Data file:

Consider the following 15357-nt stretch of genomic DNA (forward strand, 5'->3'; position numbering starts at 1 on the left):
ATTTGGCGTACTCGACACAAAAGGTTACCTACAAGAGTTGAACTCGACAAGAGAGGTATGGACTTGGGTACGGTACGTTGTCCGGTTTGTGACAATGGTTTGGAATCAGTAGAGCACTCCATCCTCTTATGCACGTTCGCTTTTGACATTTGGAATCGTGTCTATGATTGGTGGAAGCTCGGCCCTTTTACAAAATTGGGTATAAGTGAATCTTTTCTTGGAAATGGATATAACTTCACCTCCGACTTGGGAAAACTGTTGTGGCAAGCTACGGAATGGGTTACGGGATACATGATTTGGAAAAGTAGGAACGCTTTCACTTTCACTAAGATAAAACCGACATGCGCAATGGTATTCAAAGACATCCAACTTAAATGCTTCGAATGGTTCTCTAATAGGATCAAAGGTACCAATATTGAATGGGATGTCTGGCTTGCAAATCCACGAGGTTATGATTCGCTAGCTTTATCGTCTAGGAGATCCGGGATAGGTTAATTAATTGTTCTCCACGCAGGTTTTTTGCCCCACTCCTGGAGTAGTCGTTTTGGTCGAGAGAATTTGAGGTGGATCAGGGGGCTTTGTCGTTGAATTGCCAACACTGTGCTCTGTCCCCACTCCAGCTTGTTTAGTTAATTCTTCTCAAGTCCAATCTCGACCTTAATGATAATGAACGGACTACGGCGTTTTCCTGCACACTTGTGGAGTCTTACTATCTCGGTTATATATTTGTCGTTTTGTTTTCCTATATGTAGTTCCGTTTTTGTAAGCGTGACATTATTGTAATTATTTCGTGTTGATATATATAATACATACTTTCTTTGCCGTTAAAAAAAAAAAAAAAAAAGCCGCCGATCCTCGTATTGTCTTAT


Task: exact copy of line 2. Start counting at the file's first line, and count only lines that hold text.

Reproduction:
ATTTGGCGTACTCGACACAAAAGGTTACCTACAAGAGTTGAACTCGACAAGAGAGGTATGGACTTGGGTACGGTACGTTGTCCGGTTTGTGACAATGGTTTGGAATCAGTAGAGCACTCCATCCTCTTATGCACGTTCGCTTTTGACATTTGGAATCGTGTCTATGATTGGTGGAAGCTCGGCCCTTTTACAAAATTGGGTATAAGTGAATCTTTTCTTGGAAATGGATATAACTTCACCTCCGACTTGGGAAAACTGTTGTGGCAAGCTACGGAATGGGTTACGGGATACATGATTTGGAAAAGTAGGAACGCTTTCACTTTCACTAAGATAAAACCGACATGCGCAATGGTATTCAAAGACATCCAACTTAAATGCTTCGAATGGTTCTCTAATAGGATCAAAGGTACCAATATTGAATGGGATGTCTGGCTTGCAAATCCACGAGGTTATGATTCGCTAGCTTTATCGTCTAGGAGATCCGGGATAGGTTAATTAATTGTTCTCCACGCAGGTTTTTTGCCCCACTCCTGGAGTAGTCGTTTTGGTCGAGAGAATTTGAGGTGGATCAGGGGGCTTTGTCGTTGAATTGCCAACACTGTGCTCTGTCCCCACTCCAGCTTGTTTAGTTAATTCTTCTCAAGTCCAATCTCGACCTTAATGATAATGAACGGACTACGGCGTTTTCCTGCACACTTGTGGAGTCTTACTATCTCGGTTATATATTTGTCGTTTTGTTTTCCTATATGTAGTTCCGTTTTTGTAAGCGTGACATTATTGTAATTATTTCGTGTTGATATATATAATACATACTTTCTTTGCCGTTAAAAAAAAAAAAAAAAAAGCCGCCGATCCTCGTATTGTCTTAT